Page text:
Case | HBS Case Collection | September 2014 (Revised March 2015)

Fast Ion Battery

by Ramana Nanda, Robert F. White and Stephanie Puzio

Abstract

John Davidson, a partner at Ware Street Capital (WSC) and a board member at Fast Ion Battery, had just received a phone call from Don Lerner at Bluelock Ventures telling him that Bluelock would not participate in the $5M bridge financing for Fast Ion Battery. Lerner's call could not have come at a worse time. Fast Ion was running out of cash and needed another round of financing urgently to continue developing its revolutionary battery.
Davidson faced a real dilemma. On the one hand, the company was finally gaining traction with developing its technology and the search to replace the current CEO had yielded two prospective candidates who were extremely well-suited to drive the company forward with a more capital efficient business model. On the other hand, Ware Street Capital and the two other investors had already invested $10 million into a company that had not performed up to investors' expectations. Would they be throwing more good money after bad by providing the bridge financing? Moreover, would other, later stage, investors be willing to provide the significant amounts of capital required to get the company to an exit event given the changing climate for clean tech investments?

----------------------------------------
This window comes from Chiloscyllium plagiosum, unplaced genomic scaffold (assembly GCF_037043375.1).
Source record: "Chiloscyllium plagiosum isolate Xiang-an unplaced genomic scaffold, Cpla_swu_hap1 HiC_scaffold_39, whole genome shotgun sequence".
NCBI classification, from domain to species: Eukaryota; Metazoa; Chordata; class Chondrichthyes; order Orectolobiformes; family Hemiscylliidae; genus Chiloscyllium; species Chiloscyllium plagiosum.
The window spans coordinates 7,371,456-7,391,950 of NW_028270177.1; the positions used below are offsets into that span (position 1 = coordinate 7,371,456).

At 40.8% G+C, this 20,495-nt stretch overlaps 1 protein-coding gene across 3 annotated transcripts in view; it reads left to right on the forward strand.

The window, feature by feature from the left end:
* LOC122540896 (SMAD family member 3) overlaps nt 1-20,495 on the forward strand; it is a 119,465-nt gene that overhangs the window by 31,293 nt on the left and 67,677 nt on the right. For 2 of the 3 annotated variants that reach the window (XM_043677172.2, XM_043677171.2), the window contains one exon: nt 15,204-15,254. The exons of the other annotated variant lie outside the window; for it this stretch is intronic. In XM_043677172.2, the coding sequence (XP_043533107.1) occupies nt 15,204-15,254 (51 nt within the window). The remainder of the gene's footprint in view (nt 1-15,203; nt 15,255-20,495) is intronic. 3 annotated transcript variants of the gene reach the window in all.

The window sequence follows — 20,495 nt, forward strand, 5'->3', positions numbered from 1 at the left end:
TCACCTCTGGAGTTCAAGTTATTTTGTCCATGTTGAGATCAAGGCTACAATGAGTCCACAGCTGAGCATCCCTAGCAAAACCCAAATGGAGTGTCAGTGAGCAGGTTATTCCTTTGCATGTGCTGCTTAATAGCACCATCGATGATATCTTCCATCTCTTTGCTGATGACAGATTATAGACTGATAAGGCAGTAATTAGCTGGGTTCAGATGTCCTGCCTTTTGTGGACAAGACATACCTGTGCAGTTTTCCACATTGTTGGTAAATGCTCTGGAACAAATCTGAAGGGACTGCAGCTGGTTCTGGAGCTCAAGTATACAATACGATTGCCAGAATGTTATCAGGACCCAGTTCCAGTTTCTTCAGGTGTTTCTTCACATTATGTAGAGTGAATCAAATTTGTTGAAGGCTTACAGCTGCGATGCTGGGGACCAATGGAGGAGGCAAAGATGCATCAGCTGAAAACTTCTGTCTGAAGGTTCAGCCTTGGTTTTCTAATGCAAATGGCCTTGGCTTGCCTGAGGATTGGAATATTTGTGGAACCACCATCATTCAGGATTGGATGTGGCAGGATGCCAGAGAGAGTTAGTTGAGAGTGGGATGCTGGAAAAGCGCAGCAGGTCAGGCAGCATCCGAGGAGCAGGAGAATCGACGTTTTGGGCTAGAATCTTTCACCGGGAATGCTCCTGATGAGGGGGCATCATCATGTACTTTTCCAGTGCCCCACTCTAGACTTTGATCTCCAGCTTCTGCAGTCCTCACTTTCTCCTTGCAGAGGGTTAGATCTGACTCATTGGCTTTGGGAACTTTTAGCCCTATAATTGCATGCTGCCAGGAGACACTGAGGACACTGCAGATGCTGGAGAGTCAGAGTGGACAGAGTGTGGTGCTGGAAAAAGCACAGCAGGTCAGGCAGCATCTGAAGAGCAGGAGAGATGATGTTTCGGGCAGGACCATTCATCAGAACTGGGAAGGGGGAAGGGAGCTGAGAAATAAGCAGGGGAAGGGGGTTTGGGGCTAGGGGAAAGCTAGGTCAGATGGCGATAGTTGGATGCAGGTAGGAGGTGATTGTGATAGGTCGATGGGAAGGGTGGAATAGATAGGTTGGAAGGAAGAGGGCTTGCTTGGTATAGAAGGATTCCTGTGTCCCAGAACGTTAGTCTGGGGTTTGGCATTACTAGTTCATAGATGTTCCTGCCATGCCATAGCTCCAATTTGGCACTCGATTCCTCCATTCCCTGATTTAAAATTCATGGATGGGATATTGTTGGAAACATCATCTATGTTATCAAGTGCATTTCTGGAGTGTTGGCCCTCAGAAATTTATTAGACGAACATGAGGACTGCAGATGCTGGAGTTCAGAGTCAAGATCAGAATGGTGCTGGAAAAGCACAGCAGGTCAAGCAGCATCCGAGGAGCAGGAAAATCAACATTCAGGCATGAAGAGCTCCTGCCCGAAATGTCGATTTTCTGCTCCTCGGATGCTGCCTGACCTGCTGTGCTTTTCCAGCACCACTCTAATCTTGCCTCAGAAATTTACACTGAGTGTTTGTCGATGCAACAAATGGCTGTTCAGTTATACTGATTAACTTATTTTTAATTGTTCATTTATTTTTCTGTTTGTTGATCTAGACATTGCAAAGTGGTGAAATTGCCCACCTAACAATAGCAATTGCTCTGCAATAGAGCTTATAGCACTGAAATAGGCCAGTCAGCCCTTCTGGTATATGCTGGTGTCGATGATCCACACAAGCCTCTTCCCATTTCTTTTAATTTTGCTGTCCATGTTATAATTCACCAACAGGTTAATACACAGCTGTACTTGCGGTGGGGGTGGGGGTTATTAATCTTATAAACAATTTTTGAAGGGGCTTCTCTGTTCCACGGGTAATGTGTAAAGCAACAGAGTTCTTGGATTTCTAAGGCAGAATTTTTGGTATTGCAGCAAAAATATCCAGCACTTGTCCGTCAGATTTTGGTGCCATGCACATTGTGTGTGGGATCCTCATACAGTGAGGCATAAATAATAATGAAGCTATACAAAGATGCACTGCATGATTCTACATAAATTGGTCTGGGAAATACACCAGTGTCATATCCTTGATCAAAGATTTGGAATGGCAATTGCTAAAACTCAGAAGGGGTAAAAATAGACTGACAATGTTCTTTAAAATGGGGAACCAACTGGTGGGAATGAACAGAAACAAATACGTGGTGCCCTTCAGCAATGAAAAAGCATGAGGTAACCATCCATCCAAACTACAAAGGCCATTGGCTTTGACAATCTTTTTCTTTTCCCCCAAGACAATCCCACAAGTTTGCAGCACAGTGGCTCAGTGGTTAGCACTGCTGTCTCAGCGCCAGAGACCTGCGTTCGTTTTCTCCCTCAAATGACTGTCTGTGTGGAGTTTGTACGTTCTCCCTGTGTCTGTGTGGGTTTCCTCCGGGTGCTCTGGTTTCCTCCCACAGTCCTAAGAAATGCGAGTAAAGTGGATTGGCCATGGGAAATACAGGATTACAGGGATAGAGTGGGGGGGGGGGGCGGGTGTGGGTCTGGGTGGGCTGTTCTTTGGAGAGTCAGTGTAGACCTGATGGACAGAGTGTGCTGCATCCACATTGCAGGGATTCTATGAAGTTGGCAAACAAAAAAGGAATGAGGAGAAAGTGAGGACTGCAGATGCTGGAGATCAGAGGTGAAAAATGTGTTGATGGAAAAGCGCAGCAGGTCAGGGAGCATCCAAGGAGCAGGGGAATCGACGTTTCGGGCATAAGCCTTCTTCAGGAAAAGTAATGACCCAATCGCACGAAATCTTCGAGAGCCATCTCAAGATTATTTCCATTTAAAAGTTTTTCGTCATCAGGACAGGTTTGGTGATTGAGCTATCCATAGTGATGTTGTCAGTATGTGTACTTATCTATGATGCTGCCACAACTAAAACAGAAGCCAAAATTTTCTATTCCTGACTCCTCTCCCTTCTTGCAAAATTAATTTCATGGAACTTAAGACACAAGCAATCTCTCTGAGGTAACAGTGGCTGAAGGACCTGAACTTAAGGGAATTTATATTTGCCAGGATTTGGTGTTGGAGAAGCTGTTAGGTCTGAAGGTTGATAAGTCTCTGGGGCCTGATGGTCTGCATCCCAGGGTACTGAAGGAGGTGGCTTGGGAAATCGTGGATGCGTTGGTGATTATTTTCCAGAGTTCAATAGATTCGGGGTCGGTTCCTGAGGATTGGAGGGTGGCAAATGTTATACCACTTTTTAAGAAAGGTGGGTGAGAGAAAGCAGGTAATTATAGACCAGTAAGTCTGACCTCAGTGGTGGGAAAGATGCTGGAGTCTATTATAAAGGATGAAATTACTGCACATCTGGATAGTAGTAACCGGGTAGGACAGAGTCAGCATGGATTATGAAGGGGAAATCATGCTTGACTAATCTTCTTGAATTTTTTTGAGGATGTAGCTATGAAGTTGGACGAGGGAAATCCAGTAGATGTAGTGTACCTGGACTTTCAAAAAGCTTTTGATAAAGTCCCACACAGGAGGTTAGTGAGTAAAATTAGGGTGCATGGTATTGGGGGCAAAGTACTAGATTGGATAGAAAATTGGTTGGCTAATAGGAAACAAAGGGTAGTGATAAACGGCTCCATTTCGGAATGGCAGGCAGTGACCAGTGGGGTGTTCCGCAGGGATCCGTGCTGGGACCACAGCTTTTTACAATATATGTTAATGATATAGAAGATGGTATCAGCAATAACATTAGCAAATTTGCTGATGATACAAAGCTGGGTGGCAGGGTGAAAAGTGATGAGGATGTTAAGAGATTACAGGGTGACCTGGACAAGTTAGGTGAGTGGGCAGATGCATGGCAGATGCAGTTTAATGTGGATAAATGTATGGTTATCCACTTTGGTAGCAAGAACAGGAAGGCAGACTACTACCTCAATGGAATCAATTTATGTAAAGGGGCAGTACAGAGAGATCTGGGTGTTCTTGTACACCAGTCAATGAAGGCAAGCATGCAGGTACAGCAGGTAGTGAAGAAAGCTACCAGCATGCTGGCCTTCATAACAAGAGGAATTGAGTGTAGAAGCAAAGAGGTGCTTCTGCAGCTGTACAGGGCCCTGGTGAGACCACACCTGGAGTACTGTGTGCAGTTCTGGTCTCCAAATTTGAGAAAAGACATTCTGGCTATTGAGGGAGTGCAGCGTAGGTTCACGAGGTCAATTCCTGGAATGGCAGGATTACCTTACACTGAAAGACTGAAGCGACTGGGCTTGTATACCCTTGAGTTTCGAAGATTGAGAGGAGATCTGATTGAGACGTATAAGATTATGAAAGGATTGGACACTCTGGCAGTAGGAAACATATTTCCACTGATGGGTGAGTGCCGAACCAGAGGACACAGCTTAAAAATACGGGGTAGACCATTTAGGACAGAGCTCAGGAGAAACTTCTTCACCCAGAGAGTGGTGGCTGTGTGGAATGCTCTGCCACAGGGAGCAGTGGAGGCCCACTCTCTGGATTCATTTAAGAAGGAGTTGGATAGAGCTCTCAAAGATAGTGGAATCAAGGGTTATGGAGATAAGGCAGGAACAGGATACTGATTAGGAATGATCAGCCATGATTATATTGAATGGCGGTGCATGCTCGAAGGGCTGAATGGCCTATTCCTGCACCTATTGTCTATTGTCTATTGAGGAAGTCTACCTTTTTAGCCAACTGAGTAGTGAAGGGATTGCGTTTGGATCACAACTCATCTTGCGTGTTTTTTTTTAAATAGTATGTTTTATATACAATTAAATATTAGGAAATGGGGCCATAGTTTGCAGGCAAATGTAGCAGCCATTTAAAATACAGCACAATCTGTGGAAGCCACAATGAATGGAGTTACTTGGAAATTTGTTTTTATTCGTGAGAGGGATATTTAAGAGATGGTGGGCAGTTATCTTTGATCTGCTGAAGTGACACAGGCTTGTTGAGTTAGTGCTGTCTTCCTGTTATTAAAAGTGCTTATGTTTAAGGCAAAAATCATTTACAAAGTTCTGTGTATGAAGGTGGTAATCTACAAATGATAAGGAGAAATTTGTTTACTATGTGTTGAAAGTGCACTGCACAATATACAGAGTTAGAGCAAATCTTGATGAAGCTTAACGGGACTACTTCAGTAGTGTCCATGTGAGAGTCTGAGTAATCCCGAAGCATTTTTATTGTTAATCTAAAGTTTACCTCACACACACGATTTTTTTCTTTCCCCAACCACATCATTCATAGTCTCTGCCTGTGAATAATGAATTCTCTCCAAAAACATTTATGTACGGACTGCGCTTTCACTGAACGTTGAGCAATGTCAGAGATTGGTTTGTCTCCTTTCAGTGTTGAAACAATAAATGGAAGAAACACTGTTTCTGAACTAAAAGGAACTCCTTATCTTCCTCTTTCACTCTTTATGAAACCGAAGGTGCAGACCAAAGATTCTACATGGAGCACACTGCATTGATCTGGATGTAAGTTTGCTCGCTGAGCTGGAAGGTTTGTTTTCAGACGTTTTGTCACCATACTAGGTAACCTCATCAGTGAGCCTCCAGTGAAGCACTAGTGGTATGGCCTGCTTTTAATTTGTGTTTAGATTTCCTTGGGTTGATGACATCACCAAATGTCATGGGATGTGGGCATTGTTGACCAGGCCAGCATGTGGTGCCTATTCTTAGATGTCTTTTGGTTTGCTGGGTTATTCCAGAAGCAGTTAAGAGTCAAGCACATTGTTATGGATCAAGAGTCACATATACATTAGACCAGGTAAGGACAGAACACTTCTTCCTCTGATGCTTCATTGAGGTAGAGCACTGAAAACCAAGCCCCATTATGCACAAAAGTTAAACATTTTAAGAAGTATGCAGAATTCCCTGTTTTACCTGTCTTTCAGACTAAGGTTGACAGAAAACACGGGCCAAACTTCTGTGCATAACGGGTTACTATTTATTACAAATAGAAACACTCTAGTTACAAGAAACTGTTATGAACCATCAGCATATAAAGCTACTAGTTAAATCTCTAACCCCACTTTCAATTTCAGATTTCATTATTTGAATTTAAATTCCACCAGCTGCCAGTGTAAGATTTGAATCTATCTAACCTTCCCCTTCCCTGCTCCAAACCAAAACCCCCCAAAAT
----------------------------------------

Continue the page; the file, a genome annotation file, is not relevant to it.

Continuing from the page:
These questions became more pressing following Lerner's call that Bluelock had chosen not to continue backing Fast Ion. Was Fast Ion Battery worth saving?

Keywords: venture capital; entrepreneurial finance; real options; term sheets; Clean Technology; Entrepreneurship; Venture Capital;

Citation:

Nanda, Ramana, Robert F. White, and Stephanie Puzio. "Fast Ion Battery." Harvard Business School Case 815-025, September 2014. (Revised March 2015.)